DBU has obtained a two-year line of credit at 1.99 percent interest for $2.9 million with all principal payments deferred for two years. The costs will cover construction of the network and central offices. At the end of two years, when they expect the network to be completed, they plan to renegotiate the amount due into a 20-year loan.
In order to accept the debt, however, both communities needed to approve the project and authorize the borrowing of the funds. The Town of Baileyville conducted a special town meeting where residents could hear the proposal and then vote on authorizing the borrowing, which they finalized in August 2017. Organized as a city, the Calais City Council had the authority to vote on building the network and borrowing the funds. In October, they unanimously finalized their decision to participate and guarantee the loan.
In order to create the regional broadband utility as a public entity to own the resulting infrastructure, Baileyville and Calais entered into an interlocal agreement. Interlocal agreements can be used for almost any collaborative project between communities. Places such as Morristown and Newport in Tennessee and several local governments in the Austin, Texas area use this form of contract for connectivity projects.
Drafting an interlocal agreement that satisfies all parties can be a challenging and drawn out process. Often officials involved with multijurisdictional projects look back and see that achieving this step was a significant milestone. In November 2017, DEDC filed the Articles of Incorporation for DBU, establishing the entity as nonprofit corporation organized for public benefit.
New Rules Expedite Project
Julie notes that, while the project received support among both communities, changes in state law gave DBU the boost they needed to feel secure in moving ahead. One of those rules involved pole attachments.
Similar to many other projects that involve a publicly owned entrant into the Internet access ecosystem, DBU faced the challenge of attaching their poles on the incumbent's utility poles. Incumbent providers can take advantage of their position by delaying negotiations for pole attachment agreements and delaying make ready work.
Regulations involving utility poles include strict requirements for where on the pole particular types of cables can be connected. Each company adjusts the location of their own wires on the location of each pole, which must be done in succession in order to make space for the new entrant's wires. By dragging their feet and waiting until the last moment as dictated by state regulations to complete the work, incumbents can delay the new entrant's project, increasing costs and damaging momentum. Big national providers such as AT&T and Comcast use the tactic as often as possible to prevent competition.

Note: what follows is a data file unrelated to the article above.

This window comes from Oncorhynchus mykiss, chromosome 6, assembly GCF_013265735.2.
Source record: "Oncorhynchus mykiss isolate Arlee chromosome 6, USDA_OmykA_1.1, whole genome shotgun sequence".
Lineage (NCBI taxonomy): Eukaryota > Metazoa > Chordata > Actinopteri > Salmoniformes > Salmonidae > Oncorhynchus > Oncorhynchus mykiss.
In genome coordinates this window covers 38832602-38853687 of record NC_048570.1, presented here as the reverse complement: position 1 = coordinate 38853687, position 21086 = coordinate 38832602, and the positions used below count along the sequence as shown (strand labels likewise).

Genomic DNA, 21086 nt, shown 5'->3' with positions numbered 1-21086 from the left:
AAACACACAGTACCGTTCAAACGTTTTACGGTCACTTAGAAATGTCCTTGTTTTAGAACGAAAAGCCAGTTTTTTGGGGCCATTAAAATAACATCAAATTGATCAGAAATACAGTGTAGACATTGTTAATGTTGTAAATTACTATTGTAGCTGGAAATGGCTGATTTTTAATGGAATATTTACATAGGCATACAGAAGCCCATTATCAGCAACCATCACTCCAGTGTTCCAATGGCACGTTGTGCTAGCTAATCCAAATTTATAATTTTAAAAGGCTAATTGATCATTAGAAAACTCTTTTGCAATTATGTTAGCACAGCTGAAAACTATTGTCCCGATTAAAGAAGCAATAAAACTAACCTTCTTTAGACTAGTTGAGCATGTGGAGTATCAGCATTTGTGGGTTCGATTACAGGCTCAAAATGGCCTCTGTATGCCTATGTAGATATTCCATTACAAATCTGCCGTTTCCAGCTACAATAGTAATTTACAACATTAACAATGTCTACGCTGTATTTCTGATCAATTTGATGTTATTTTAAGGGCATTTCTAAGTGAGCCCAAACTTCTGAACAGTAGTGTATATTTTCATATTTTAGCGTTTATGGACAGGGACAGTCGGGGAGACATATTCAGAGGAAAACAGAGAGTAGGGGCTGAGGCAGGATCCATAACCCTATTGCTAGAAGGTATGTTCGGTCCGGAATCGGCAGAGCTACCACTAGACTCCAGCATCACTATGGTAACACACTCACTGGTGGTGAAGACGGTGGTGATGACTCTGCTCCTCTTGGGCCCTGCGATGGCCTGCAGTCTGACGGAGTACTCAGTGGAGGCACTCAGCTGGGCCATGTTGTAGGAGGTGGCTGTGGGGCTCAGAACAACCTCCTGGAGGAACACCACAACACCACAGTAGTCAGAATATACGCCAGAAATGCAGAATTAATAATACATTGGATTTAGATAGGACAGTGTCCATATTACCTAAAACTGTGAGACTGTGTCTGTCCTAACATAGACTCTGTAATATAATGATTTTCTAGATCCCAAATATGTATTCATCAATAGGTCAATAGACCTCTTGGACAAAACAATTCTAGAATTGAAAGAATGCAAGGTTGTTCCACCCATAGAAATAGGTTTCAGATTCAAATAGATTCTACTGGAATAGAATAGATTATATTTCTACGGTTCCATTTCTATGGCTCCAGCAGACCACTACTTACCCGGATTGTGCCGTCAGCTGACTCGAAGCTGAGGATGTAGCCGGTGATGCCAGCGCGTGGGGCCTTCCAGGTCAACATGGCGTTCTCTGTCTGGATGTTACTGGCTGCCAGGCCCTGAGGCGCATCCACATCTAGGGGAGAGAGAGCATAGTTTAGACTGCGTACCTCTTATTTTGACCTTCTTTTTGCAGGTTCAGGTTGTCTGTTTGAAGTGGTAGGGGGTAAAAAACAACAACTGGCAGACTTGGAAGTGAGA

In Maine, however, the state's Public Utilities Commission (PUC) amended rules regulating attachments to utility poles and the procedure in which the parties determine and allocate costs. The change to the rules will allow DBU to attach their cable below other lines currently on the poles or on the back of the poles. According to Julie Jordan, the change has allowed DUB to plan on a quicker deployment. Make-ready costs will be much lower and easier to predict because now fewer lines need to be repositioned on each pole.
Ready To Roll
After issuing an invitation to bid in early 2018, DBU announced in April that they had decided to award the contract to oversee construction of the network to Pioneer Broadband. They plan to begin construction some time between July or December, depending on how quickly they can access the poles. As the project progresses, DBU will make the infrastructure available to ISPs that are ready to begin using it to offer Internet access. DBU will also release a bid to find an operator to manage the network.
DBU has spoken to six providers, including the incumbents, and four have expressed an interest in delivering services via the network. The large incumbents weren't interested in partnering in any way, but the remaining smaller, local ISPs were all interested in developing arrangements to use the fiber.
In order to prepare for any negative misinformation that may come from the incumbents, DBU has already hired a marketing firm. "To help us keep control of our message," describes Julie Jordan. DBU plans to focus on the quality of the service, the fact that it's good for economic development, and that participating is helping the community. They've already been "assured" by the incumbents that they should "just wait" and the incumbents will "get to them," but the people in Baileyville and Calais are tired of waiting for services that will never come -- they're ready to take care of the problem themselves.
Image credit Chuck Murphy and Downeast pictures.